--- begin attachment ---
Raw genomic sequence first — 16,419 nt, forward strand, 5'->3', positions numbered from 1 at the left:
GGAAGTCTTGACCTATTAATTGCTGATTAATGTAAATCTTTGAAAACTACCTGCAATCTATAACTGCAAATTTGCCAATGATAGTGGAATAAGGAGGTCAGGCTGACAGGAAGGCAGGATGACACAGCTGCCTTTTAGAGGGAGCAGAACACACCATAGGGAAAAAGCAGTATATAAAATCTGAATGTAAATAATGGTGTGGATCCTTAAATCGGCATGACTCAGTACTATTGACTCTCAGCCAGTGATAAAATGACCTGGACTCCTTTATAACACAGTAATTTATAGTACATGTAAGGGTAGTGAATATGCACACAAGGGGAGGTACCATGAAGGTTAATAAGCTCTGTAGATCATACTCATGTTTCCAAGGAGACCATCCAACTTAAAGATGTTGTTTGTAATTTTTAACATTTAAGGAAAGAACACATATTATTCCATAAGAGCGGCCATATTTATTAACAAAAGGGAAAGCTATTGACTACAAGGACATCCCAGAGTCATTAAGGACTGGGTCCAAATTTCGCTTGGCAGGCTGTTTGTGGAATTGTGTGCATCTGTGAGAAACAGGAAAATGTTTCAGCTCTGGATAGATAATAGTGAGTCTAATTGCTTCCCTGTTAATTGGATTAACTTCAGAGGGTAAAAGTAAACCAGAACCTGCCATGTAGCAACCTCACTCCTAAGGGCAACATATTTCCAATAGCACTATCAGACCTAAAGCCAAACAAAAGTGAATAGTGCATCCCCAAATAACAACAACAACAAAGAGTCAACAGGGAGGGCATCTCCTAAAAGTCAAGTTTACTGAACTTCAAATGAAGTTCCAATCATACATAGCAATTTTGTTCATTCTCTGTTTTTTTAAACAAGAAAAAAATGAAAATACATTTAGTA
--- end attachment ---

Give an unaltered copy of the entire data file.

Raw genomic sequence first — 16,419 nt, forward strand, 5'->3', positions numbered from 1 at the left:
GGAAGTCTTGACCTATTAATTGCTGATTAATGTAAATCTTTGAAAACTACCTGCAATCTATAACTGCAAATTTGCCAATGATAGTGGAATAAGGAGGTCAGGCTGACAGGAAGGCAGGATGACACAGCTGCCTTTTAGAGGGAGCAGAACACACCATAGGGAAAAAGCAGTATATAAAATCTGAATGTAAATAATGGTGTGGATCCTTAAATCGGCATGACTCAGTACTATTGACTCTCAGCCAGTGATAAAATGACCTGGACTCCTTTATAACACAGTAATTTATAGTACATGTAAGGGTAGTGAATATGCACACAAGGGGAGGTACCATGAAGGTTAATAAGCTCTGTAGATCATACTCATGTTTCCAAGGAGACCATCCAACTTAAAGATGTTGTTTGTAATTTTTAACATTTAAGGAAAGAACACATATTATTCCATAAGAGCGGCCATATTTATTAACAAAAGGGAAAGCTATTGACTACAAGGACATCCCAGAGTCATTAAGGACTGGGTCCAAATTTCGCTTGGCAGGCTGTTTGTGGAATTGTGTGCATCTGTGAGAAACAGGAAAATGTTTCAGCTCTGGATAGATAATAGTGAGTCTAATTGCTTCCCTGTTAATTGGATTAACTTCAGAGGGTAAAAGTAAACCAGAACCTGCCATGTAGCAACCTCACTCCTAAGGGCAACATATTTCCAATAGCACTATCAGACCTAAAGCCAAACAAAAGTGAATAGTGCATCCCCAAATAACAACAACAACAAAGAGTCAACAGGGAGGGCATCTCCTAAAAGTCAAGTTTACTGAACTTCAAATGAAGTTCCAATCATACATAGCAATTTTGTTCATTCTCTGTTTTTTTAAACAAGAAAAAAATGAAAATACATTTAGTA